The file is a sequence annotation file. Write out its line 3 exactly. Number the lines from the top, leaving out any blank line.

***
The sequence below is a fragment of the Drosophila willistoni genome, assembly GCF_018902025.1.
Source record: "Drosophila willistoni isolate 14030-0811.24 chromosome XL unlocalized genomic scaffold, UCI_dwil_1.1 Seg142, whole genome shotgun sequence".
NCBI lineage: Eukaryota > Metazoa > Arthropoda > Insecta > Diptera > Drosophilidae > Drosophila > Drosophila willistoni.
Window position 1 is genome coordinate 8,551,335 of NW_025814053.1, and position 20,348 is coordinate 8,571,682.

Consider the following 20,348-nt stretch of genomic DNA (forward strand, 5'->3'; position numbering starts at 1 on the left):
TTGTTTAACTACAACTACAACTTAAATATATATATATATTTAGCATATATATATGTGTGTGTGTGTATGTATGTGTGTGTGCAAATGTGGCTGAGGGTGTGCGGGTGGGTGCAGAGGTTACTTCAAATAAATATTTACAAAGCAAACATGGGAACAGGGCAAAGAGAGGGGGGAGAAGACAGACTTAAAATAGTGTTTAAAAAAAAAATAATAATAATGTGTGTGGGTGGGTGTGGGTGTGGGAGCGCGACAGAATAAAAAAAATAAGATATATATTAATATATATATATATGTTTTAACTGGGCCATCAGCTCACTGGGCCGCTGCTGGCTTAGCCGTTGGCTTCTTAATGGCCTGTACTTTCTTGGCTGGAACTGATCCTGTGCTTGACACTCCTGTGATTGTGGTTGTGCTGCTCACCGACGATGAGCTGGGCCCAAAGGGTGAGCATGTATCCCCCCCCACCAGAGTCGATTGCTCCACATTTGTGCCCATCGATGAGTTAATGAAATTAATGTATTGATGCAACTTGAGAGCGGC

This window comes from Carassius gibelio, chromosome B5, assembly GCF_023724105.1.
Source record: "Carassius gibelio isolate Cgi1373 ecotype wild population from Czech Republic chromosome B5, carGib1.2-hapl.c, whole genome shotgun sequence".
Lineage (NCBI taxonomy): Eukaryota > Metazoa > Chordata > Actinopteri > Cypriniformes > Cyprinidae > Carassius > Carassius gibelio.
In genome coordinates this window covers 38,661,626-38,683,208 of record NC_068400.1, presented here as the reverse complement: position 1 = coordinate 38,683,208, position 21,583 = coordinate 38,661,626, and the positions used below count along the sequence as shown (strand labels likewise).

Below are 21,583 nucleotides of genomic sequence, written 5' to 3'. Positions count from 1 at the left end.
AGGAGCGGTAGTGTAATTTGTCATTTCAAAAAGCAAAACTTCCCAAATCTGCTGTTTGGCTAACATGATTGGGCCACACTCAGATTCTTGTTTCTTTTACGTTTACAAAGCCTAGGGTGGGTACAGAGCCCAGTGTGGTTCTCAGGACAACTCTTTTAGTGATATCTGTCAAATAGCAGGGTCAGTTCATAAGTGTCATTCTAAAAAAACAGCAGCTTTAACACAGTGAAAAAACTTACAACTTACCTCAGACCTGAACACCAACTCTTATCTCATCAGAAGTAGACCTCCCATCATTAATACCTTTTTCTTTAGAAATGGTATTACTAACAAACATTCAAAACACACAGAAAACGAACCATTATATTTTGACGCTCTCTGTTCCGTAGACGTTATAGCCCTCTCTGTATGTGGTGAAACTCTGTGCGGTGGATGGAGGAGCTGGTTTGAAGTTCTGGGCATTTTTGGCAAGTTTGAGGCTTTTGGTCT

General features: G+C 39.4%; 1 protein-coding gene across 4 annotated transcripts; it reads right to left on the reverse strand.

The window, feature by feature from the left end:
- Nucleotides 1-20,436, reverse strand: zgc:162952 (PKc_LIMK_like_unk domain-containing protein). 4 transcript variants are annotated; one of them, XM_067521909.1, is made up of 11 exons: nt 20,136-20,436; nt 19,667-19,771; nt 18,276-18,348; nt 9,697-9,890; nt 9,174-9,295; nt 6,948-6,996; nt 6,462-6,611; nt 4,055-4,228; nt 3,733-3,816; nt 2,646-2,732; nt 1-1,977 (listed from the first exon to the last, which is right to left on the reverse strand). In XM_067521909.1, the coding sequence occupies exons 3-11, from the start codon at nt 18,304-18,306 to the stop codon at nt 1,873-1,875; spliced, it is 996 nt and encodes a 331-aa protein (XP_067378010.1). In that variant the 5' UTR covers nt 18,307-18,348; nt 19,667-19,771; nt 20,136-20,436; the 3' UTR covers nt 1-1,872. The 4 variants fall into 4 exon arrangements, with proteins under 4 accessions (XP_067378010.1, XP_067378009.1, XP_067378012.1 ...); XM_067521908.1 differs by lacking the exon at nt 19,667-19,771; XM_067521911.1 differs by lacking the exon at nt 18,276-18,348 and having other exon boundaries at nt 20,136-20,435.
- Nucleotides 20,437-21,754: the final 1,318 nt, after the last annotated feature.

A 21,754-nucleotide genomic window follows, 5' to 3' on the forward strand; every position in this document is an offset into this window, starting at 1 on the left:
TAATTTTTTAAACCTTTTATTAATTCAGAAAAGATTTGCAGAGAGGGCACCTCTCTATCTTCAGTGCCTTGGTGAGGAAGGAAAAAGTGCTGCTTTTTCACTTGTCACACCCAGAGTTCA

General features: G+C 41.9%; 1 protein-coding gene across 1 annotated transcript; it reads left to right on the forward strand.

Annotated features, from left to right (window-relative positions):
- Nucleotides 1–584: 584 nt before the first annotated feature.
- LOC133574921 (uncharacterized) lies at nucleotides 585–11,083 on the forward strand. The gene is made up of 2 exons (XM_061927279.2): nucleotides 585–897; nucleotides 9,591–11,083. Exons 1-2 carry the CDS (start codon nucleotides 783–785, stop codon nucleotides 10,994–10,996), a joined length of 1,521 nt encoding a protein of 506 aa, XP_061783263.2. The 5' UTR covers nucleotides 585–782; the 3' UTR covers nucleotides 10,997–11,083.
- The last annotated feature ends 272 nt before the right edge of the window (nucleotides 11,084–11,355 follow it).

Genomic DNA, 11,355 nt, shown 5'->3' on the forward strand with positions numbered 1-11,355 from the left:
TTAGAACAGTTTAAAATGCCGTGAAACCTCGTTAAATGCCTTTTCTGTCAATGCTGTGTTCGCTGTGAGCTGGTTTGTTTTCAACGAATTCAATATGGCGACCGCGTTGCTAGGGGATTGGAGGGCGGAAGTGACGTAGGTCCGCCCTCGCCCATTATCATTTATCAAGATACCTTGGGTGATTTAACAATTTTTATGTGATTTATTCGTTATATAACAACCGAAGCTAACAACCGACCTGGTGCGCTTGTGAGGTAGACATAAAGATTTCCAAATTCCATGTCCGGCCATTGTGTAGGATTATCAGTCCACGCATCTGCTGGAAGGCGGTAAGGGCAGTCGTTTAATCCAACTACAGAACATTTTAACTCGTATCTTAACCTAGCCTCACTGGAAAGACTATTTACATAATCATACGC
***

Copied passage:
NCBI lineage: Eukaryota > Metazoa > Arthropoda > Insecta > Diptera > Drosophilidae > Drosophila > Drosophila willistoni.